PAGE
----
Welcome to the jungle of academic committees: A guide
This leaflet is designed to provide information about the academic committees at the University of Heidelberg. The members of these committees take part in decision-making that affects the whole university. Information about student committees like the Fachschaftsrat or the Studierendenrat are to be found on separate leaflets.
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Status groups and group university
As a rule, university committees comprise members of all four status groups, hence the usage of the term group university. Members of the university can be divided into four groups:
- university teachers, viz. (junior) professors and lecturers (aka „profs“)
- academic employees (aka „nonprofessorial teaching staff“)
- students (including matriculated PhD students, at least yet)
- administrative and technical staff
The Federal Constitutional Court decided in 1972 that the univer-sity teachers make up the majority in the university committees. That’s why the other groups often do not have much to say. It is therefore not only due to the amount of documents that there are rather few extensive discussions in board meetings
Subject and faculty – Seminar and Institut
The subjects are the smallest units of the university. They are arranged as Seminare or Institute. (Using two different terms might suggest a major division. In fact, there is only a negligible difference in their organisational form. To simplify further explanations, we will mostly use the term institute). Institutes can be responsible for both whole subjects (such as study of English) or sub-subjects (such as “criminal law”).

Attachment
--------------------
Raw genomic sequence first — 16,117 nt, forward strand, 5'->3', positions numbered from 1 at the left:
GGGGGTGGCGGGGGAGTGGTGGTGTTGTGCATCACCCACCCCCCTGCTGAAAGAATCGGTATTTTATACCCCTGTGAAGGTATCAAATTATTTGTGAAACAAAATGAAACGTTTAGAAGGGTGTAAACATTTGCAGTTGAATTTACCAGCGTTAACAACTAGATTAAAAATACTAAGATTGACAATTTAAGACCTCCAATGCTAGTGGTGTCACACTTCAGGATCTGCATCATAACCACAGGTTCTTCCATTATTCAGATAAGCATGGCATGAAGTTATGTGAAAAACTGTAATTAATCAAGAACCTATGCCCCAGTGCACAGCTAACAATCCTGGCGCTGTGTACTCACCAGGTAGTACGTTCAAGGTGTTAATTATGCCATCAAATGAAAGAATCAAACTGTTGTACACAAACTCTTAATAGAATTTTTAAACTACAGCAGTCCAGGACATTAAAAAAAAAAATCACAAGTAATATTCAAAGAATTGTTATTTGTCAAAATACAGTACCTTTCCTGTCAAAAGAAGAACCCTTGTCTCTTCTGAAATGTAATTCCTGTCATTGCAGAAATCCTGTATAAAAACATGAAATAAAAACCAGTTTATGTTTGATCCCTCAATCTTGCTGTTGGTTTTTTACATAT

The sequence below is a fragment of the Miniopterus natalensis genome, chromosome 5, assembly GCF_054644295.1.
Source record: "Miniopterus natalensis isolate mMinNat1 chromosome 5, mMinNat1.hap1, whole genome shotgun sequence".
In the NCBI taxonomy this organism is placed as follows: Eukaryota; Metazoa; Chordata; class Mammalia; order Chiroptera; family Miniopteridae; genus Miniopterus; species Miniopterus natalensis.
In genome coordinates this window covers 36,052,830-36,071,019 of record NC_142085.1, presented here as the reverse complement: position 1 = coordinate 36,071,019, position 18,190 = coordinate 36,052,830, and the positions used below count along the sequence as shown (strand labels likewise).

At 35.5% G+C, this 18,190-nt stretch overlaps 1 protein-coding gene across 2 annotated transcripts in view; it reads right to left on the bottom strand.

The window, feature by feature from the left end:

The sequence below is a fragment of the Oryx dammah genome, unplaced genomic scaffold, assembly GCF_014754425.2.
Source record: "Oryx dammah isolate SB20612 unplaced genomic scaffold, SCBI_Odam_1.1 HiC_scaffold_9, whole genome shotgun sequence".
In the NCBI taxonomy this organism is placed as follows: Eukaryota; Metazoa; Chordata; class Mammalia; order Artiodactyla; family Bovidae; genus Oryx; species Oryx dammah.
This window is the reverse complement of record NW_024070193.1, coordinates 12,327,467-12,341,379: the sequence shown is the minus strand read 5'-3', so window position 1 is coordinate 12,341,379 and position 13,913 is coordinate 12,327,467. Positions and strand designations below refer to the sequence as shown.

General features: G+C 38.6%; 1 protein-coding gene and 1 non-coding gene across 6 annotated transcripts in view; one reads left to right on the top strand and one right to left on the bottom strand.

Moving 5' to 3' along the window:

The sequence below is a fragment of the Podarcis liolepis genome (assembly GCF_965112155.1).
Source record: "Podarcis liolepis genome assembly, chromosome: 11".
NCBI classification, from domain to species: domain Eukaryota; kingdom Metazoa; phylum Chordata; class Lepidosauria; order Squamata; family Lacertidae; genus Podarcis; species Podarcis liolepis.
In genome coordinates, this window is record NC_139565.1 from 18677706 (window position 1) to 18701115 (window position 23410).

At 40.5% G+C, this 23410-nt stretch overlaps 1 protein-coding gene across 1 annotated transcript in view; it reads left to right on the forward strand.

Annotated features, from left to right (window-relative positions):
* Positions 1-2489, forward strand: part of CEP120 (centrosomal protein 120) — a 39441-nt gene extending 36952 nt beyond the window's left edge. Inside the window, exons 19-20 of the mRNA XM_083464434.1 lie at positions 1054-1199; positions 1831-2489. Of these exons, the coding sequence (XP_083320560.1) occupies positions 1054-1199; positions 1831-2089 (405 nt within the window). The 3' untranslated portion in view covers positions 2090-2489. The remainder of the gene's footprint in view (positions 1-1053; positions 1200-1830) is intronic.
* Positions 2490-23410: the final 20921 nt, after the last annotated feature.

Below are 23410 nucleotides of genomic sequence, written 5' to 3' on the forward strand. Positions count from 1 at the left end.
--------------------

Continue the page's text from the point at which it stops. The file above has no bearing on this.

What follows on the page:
Faculties are unions of various institutes. The University of Heidelberg consists of twelve of those faculties. Some of the faculties offer only one subject to major in, the Faculty of Law being one of them. Many faculties, like the Faculty of Modern Languages, combine various majors.
Committees at the institutes
In most cases, institutes are led by a Board of Directors (Direktorium) where only professors are entitled to vote. There are some cases where they include advisory members from other groups. It is also possible that they consist of a single person working as a director.
If major and subject merge or if a faculty houses only a few sub-jects (see below), subject-specific topics such as lecture program-mes, regulations for the conduct of examinations, academic festi-vities or library opening times will be directly discussed at those faculties.
Bigger faculties like the Faculty of Modern Languages or the Faculty Of Behavioural and Cultural Studies discuss these subjects in special councils called Fachräte. Findings of these discussions are either being passed on to the responsible committees or directly translated into practice by the subjects themselves.
In subjects with less than three professors, the number of seats in the Fachrat is reduced according to the number of professors (2-2-2-1). In subjects with only one professorship, the administrative and technical staff doesn’t receive a seat (1-1-1-0).
Committees on the faculty level